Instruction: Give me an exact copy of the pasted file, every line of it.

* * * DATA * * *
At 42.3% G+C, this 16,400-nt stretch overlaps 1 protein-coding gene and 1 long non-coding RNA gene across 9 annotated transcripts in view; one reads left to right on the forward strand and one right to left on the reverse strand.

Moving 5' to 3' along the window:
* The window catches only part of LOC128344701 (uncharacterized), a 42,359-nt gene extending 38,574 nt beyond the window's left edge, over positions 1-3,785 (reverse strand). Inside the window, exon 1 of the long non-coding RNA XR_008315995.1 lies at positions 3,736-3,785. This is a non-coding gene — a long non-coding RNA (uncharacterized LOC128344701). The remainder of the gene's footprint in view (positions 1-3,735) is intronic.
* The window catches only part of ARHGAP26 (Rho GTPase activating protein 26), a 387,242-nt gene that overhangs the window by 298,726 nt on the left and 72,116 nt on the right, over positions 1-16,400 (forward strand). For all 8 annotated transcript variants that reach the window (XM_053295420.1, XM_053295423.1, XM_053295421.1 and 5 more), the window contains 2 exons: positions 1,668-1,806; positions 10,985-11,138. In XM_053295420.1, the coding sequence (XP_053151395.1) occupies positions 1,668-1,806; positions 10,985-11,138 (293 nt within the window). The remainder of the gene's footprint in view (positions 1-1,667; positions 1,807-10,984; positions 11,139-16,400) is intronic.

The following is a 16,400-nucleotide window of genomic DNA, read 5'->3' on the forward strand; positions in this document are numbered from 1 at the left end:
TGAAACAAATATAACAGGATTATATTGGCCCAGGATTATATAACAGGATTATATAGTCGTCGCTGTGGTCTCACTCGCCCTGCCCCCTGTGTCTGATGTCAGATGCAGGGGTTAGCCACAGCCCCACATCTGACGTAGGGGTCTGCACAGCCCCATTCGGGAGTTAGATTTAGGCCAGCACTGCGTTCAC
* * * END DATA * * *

At 42.3% G+C, this 16,400-nt stretch overlaps 1 protein-coding gene and 1 long non-coding RNA gene across 9 annotated transcripts in view; one reads left to right on the forward strand and one right to left on the reverse strand.

Moving 5' to 3' along the window:
* The window catches only part of LOC128344701 (uncharacterized), a 42,359-nt gene extending 38,574 nt beyond the window's left edge, over positions 1-3,785 (reverse strand). Inside the window, exon 1 of the long non-coding RNA XR_008315995.1 lies at positions 3,736-3,785. This is a non-coding gene — a long non-coding RNA (uncharacterized LOC128344701). The remainder of the gene's footprint in view (positions 1-3,735) is intronic.
* The window catches only part of ARHGAP26 (Rho GTPase activating protein 26), a 387,242-nt gene that overhangs the window by 298,726 nt on the left and 72,116 nt on the right, over positions 1-16,400 (forward strand). For all 8 annotated transcript variants that reach the window (XM_053295420.1, XM_053295423.1, XM_053295421.1 and 5 more), the window contains 2 exons: positions 1,668-1,806; positions 10,985-11,138. In XM_053295420.1, the coding sequence (XP_053151395.1) occupies positions 1,668-1,806; positions 10,985-11,138 (293 nt within the window). The remainder of the gene's footprint in view (positions 1-1,667; positions 1,807-10,984; positions 11,139-16,400) is intronic.

The following is a 16,400-nucleotide window of genomic DNA, read 5'->3' on the forward strand; positions in this document are numbered from 1 at the left end:
TGAAACAAATATAACAGGATTATATTGGCCCAGGATTATATAACAGGATTATATAGTCGTCGCTGTGGTCTCACTCGCCCTGCCCCCTGTGTCTGATGTCAGATGCAGGGGTTAGCCACAGCCCCACATCTGACGTAGGGGTCTGCACAGCCCCATTCGGGAGTTAGATTTAGGCCAGCACTGCGTTCAC